• Bush stone curlew

Native to Australia, the Bush Stone-curlew (Burhinus grallarius) is Endangered in Victoria (there are fewer than 300 breeding pairs left on the Northern Victorian Plains) and NSW due to large-scale habitat destruction and fragmentation, and introduced predators. The curious curlews feed and nest on the ground which makes the preservation of fallen timber and woody debris within their open grassy woodland habitat a priority.

Bush Stone-curlew tracker trial

Text and images by Ashley Herrod, Avian Threatened Species Program Coordinator, Moonlit Sanctuary

Moonlit Sanctuary has been keeping and breeding Bush Stone-curlews Burhinus grallarius for over ten years. We currently have two breeding which are housed in separate display enclosures at the park. They are a lovely species to have in the collection, with their long legs, big beady eyes, mournful call and expertly-camouflaged plumage. Often visitors will not even know there is a curlew right in front of them!

Trust for Nature operate a curlew conservation program in northern Victoria. Captive-bred curlews released in the wild supplement the wild population where the species is in decline. Monitoring curlews post-release has however proved tricky because of their cryptic nature and ability to disperse far from the point of release. Trust for Nature approached Moonlit Sanctuary seeking a collaboration to develop a method of attaching GPS tracking devices to curlews for long-term post-release monitoring.

Commencing in June 2018, we produced two harness designs made from Teflon ribbon: a back-pack style harness and a leg-loop harness, which attached to 17 g solar-powered GPS satellite tracking devices (non-operational). The harnesses were fitted to five of our eight curlews (three adults and two offspring spread across the two families), with the other three curlews acting as control birds. We carried out weekly health checks over a period of six weeks, of all eight curlews after the harnesses were fitted, to monitor the birds’ weight, feather and skin condition. We also monitored the birds’ behaviour via daytime observations and video recorded at night with wildlife monitoring cameras setup in the enclosures. We then compared all of these parameters between the group of curlews wearing harnesses and the control group of curlews.

24 hours after the harness were fitted, the Teflon ribbon was invisible, having been preened among the body feathers by the birds wearing them. The only visible component of the harness package was the tracking device. One harness was removed from a bird one week after being fitted because it was slightly too loose and was mildly rubbing the bird’s feathers. The remaining four harnesses did not cause any wear to the feathers or skin throughout the six-week trial, and fitted snugly on the birds. On average both the harness group and control group lost weight during the trial; 0.6% and 3.3% respectively. This is a negligible weight loss based on our years of weigh records, and as both groups of curlews lost weight, it suggests it is not related to wearing a harness. Their overall health, body condition, and feather quality remained in great condition.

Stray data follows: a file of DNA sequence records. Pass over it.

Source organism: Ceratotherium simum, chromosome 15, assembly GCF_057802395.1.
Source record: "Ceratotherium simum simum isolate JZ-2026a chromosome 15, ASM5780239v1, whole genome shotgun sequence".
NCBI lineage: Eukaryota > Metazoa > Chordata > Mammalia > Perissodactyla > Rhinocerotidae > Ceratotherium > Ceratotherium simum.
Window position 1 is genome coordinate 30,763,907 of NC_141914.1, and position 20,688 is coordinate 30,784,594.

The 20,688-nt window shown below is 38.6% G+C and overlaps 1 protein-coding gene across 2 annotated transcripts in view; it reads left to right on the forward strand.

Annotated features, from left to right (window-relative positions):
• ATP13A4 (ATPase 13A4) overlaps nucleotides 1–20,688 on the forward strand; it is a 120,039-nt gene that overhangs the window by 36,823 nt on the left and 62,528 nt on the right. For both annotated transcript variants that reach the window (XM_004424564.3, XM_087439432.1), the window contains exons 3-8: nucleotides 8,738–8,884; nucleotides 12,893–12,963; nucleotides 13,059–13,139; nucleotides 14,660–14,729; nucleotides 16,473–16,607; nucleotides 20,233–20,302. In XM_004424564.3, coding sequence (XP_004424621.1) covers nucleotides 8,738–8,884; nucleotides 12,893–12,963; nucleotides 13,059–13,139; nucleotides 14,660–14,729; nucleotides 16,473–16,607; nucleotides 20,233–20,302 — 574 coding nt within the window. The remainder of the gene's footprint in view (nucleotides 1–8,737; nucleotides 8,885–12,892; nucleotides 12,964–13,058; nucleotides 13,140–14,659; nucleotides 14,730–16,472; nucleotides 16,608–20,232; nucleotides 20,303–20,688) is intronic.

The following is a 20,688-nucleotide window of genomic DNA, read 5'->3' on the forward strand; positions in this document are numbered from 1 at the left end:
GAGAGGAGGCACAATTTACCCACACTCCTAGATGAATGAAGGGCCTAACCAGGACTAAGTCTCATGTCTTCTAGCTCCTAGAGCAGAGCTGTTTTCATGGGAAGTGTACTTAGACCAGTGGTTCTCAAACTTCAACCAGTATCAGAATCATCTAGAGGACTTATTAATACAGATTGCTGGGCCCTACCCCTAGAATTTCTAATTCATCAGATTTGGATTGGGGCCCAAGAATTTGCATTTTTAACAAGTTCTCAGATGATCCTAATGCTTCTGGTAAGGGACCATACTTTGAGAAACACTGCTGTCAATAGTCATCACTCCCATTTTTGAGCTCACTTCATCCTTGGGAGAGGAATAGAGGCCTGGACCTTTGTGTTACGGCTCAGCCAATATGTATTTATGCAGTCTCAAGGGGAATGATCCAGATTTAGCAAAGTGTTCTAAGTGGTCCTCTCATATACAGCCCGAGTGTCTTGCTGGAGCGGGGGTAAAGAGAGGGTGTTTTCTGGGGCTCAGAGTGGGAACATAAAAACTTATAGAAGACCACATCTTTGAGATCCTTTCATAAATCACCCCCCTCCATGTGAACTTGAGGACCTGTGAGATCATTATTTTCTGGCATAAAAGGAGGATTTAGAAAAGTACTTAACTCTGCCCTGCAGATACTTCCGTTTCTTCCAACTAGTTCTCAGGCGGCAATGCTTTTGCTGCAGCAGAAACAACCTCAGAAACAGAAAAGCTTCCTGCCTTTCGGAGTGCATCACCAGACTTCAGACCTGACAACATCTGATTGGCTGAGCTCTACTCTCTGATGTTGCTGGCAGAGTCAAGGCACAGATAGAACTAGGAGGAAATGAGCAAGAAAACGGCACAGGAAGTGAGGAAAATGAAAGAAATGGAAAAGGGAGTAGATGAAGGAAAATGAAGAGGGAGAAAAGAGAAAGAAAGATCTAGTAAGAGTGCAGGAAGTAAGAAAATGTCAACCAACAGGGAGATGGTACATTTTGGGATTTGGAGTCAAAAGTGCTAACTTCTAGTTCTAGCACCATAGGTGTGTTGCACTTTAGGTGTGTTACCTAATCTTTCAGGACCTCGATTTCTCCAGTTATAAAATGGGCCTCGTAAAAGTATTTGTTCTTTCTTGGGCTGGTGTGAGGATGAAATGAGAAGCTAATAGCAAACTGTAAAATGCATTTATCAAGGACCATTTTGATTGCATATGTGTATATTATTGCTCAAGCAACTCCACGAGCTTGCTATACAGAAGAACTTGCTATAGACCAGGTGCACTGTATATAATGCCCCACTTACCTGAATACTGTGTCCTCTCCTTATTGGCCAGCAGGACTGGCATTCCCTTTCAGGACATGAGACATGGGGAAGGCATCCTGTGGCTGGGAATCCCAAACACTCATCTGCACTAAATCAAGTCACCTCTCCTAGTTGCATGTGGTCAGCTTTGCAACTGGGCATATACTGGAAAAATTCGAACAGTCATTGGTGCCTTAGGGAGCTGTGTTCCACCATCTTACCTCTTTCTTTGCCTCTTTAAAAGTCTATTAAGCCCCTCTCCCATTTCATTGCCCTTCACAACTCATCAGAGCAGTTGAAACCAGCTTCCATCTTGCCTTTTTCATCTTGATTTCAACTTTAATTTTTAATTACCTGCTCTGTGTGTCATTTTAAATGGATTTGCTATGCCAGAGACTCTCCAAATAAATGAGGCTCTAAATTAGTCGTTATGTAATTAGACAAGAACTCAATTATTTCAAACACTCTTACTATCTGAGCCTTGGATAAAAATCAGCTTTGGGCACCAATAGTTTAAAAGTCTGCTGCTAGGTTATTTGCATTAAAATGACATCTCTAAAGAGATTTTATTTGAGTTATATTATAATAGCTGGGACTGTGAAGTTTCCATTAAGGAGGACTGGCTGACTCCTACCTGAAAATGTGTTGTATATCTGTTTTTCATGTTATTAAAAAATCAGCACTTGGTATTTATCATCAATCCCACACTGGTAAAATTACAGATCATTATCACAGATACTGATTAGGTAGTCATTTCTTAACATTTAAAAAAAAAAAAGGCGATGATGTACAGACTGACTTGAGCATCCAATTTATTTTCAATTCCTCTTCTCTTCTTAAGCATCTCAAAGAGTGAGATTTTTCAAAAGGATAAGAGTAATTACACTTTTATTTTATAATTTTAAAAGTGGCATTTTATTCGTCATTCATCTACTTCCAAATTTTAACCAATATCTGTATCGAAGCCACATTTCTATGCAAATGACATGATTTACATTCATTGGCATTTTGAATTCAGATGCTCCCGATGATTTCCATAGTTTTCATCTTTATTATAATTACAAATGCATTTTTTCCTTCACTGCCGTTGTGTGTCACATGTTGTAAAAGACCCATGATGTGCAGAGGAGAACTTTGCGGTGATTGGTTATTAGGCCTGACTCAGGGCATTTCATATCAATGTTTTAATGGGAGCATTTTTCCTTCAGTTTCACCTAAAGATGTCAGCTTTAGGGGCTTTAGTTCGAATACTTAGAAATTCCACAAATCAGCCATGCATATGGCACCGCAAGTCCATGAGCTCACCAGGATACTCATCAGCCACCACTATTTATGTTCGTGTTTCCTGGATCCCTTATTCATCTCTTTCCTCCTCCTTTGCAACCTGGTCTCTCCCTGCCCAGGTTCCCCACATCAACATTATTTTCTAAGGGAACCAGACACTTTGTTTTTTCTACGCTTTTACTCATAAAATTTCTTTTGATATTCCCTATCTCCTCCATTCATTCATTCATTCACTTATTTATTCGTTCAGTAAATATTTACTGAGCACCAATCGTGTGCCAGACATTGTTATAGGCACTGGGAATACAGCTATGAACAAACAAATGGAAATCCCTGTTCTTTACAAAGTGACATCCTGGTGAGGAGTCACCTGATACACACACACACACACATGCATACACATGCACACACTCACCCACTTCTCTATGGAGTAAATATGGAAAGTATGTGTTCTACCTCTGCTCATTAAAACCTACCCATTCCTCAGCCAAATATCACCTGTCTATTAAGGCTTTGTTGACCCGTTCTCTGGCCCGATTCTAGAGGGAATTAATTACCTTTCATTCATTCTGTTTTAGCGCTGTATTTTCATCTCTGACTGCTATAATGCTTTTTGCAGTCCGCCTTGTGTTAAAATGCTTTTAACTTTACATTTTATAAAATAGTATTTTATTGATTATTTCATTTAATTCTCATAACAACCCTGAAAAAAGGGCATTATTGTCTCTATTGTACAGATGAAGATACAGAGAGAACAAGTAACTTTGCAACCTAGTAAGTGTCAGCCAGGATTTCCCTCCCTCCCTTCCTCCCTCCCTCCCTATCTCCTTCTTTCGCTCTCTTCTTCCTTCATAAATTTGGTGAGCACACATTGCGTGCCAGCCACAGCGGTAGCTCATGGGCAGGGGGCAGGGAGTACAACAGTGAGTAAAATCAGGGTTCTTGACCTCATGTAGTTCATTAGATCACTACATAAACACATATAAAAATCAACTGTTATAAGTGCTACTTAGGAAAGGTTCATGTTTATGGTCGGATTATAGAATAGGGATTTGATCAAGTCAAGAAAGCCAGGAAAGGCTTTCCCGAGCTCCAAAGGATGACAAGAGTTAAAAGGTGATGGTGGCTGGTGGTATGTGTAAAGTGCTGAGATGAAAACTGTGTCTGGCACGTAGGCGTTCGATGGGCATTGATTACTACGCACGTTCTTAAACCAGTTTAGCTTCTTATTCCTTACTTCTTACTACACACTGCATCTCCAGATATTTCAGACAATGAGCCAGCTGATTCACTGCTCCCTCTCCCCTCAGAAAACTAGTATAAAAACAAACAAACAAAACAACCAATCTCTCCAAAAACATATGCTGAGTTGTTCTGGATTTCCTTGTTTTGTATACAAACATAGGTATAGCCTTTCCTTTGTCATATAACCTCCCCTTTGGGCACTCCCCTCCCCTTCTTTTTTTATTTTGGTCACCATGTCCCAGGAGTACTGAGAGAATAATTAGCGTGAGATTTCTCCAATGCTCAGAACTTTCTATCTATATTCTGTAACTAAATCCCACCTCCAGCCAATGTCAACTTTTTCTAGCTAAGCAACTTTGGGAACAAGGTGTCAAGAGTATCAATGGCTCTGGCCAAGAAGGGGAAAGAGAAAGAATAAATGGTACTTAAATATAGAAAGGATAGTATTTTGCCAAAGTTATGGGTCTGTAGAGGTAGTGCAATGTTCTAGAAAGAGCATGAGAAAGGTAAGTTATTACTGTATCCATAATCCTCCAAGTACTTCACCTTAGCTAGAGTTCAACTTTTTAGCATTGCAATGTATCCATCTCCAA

Both groups of birds exhibited a range of typical behaviour during the trial, suggesting the harnesses did not impair behaviour such as flight, preening, foraging, sitting, walking, or running.

One week before the trial was due to end, both breeding pairs began constructing nests and then laid their first eggs of the 2018/19 breeding season. This was great news, because it showed that the harnesses did not perturb the birds from commencing to breed. We have removed the harnesses off the two offspring that were wearing them, and moved both sets of offspring out of the parents’ enclosures due to observed aggression from the parents as a result of breeding. We left the harnesses on the two adults (one from each breeding pair) and it did not affect their ability to breed: both pairs went on to hatch and raise chicks to independence, which provides further valuable information regarding the suitability of the harnesses on Bush Stone-curlews.

The tracker trial has been a successful project to undertake, providing valuable information regarding the efficacy of harnesses as a method of attaching tracking devices to Bush Stone-curlews. We hope the results of the trial will guide efforts to successfully monitor captive-bred Bush Stone-curlews released in to the wild.

Moonlit Sanctuary’s Avian Threatened Species Program Coordinator, Ashley Herrod, led the captive trial:

“The captive tracker trial program on our Bush Stone-curlews was a success. The trial protocols consisted of regular health checks of harnessed and control birds’ weights and body condition, plus observation of their behaviour carried out by human observers and trail cameras. We have generated some valuable information and knowledge about fitting tracking devices to Bush Stone-curlews for long-term post-release monitoring in collaboration with Trust for Nature, which will be shared to other groups involved in the species’ conservation.”

Since opening in 1998, Moonlit Sanctuary Wildlife Conservation Park has become an advocate of Australian wildlife preservation. Thanks to high-level expertise in modern zookeeping, the Sanctuary’s keepers use their experience and skills on a range of captive husbandry and management programs.